Recently this year, scientist informed the public that the Great Barrier Reef is in danger of completely dying out if some major changes aren’t implemented soon. The biggest threat is the bleaching of the reef due to chemical pollutants.
When this issue first made itself apparent, scientist came up with the null hypothesis that the pollutants would have no effect on the health of the reef, with the alternative hypothesis being that the pollutants would in fact have an effect on the reef’s health. Although there a some skeptics of the reef’s actual health, scientists have been able to reject the null hypothesis, meaning that the reef is in danger.
To ensure that the reef doesn’t completely die off, scientists from NASA and even Penn State have begun to research the problem and look into possible counter-measures to combat the issue. Researchers from NASA have begun a 3 year observational study and ecological survey in Australia as the first step in preparing the reef. Using new state of the art technology, NASA researchers are taking aerial surveys of the reef as well as surveys of 6 different areas of the reef to compare the health in the different areas as well as the conditions of their surroundings. In order to carry out these tests, scientists are using airborne imaging spectrometers and 6 separate teams of scientists that are designated to the 6 sections of the reef that are being observed.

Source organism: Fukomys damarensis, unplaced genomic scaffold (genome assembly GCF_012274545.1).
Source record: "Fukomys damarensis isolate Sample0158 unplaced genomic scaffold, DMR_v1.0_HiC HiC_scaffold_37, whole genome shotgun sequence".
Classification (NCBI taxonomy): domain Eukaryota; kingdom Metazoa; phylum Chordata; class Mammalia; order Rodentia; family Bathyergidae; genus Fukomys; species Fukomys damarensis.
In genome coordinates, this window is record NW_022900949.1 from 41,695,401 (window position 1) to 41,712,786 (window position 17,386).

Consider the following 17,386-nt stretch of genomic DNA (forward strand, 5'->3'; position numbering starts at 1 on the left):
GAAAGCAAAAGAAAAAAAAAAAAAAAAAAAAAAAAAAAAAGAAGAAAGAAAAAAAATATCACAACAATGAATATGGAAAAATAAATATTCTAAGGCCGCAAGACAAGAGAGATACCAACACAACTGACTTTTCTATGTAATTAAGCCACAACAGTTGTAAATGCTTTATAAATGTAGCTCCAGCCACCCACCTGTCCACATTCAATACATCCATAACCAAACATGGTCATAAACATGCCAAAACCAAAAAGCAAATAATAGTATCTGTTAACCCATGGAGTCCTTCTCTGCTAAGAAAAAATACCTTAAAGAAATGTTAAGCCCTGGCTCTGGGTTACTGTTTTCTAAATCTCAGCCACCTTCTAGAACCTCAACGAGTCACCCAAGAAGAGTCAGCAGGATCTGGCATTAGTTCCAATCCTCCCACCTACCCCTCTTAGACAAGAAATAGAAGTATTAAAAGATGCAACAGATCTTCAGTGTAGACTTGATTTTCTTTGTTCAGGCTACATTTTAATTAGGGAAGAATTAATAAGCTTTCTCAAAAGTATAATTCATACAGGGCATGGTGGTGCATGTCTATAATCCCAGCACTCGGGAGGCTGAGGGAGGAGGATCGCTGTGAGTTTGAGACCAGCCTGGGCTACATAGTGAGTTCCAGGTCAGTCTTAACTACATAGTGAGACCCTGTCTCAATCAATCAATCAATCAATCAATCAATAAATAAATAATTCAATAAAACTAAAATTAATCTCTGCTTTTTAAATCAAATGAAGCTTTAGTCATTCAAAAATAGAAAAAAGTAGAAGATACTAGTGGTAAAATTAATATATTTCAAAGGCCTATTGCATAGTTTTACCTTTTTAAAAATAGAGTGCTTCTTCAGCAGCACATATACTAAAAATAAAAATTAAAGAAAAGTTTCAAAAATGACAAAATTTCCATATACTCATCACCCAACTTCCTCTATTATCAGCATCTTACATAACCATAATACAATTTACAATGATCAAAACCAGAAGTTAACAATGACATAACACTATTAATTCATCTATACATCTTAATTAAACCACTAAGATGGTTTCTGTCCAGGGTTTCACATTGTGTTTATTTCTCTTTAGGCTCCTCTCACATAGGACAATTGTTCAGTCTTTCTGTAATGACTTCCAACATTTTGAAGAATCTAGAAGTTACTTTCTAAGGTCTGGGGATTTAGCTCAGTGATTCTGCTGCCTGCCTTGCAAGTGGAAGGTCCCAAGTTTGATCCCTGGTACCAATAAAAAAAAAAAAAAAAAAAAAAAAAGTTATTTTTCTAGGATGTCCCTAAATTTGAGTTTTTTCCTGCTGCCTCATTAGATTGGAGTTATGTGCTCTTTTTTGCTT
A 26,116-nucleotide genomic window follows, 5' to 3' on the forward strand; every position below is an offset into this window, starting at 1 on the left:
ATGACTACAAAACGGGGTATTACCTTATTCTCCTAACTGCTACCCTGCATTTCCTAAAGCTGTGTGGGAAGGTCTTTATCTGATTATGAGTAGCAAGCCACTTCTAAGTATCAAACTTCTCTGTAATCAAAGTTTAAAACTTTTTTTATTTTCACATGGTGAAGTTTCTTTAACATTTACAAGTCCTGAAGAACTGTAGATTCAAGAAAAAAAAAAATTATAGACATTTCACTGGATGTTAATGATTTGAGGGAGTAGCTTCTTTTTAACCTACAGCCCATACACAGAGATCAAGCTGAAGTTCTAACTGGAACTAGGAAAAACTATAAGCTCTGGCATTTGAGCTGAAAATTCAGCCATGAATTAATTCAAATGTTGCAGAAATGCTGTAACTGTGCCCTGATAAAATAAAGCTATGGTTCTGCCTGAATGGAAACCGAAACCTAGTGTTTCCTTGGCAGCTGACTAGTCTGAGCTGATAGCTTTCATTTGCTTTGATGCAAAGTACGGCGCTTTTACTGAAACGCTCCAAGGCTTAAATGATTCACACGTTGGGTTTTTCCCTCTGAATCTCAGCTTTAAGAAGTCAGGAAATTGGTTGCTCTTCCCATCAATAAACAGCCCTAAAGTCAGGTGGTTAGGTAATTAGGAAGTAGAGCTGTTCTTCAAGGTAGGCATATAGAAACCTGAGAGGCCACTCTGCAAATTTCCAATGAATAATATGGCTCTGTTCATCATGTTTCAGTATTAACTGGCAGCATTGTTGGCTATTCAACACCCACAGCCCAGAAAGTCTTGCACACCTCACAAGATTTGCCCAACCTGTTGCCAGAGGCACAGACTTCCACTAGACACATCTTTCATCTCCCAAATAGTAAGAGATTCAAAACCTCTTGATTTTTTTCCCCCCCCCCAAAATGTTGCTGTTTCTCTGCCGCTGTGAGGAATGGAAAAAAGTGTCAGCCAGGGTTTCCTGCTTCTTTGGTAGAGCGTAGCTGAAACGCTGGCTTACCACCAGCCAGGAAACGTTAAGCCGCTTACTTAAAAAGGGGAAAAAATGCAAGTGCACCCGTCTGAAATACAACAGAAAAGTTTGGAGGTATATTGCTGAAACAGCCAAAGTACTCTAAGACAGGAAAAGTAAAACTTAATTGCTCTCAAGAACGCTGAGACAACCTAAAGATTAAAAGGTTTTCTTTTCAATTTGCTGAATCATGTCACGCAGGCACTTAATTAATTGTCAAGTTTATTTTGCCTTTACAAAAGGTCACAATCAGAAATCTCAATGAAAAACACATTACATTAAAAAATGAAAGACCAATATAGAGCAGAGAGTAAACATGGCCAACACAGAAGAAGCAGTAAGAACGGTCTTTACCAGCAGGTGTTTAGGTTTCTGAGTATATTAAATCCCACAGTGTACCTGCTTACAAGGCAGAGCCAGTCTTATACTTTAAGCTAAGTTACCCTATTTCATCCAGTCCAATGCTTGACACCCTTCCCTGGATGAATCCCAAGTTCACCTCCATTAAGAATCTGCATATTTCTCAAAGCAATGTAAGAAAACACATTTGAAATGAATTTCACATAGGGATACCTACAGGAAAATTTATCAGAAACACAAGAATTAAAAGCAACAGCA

Students of Penn State have also been doing research of reefs, specifically the reefs located in the Caribbean. The main objective of their research is looking at the genome of each reef and how they are able to survive multiple environmental catastrophes. This research is very important for the Great Barrier Reef because, although it isn’t a test of the Great Barrier Reef’s genome, if they are able to find what helps the Caribbean reefs, it could help in the efforts to save the great Barrier reef.
We can be almost certain that the pollutants in the water cause the dying off of the reef. Although we can never rule out chance, its highly unlikely that the reef began to die off at such a rate that just-so-happens to match up with increase of pollutants found in the surrounding ocean. It’s also highly unlikely that reverse causation is to blame in this situation, becasue if that was the case, the dying of the reef would be the cause of humans polluting the water which doesn’t make sense.
In conclusion, the possibility that the Great Barrier Reef dies off if very real; however, with the efforts of scientists and if they correctly carry out the scientific process, we might be able to save the reef after-all.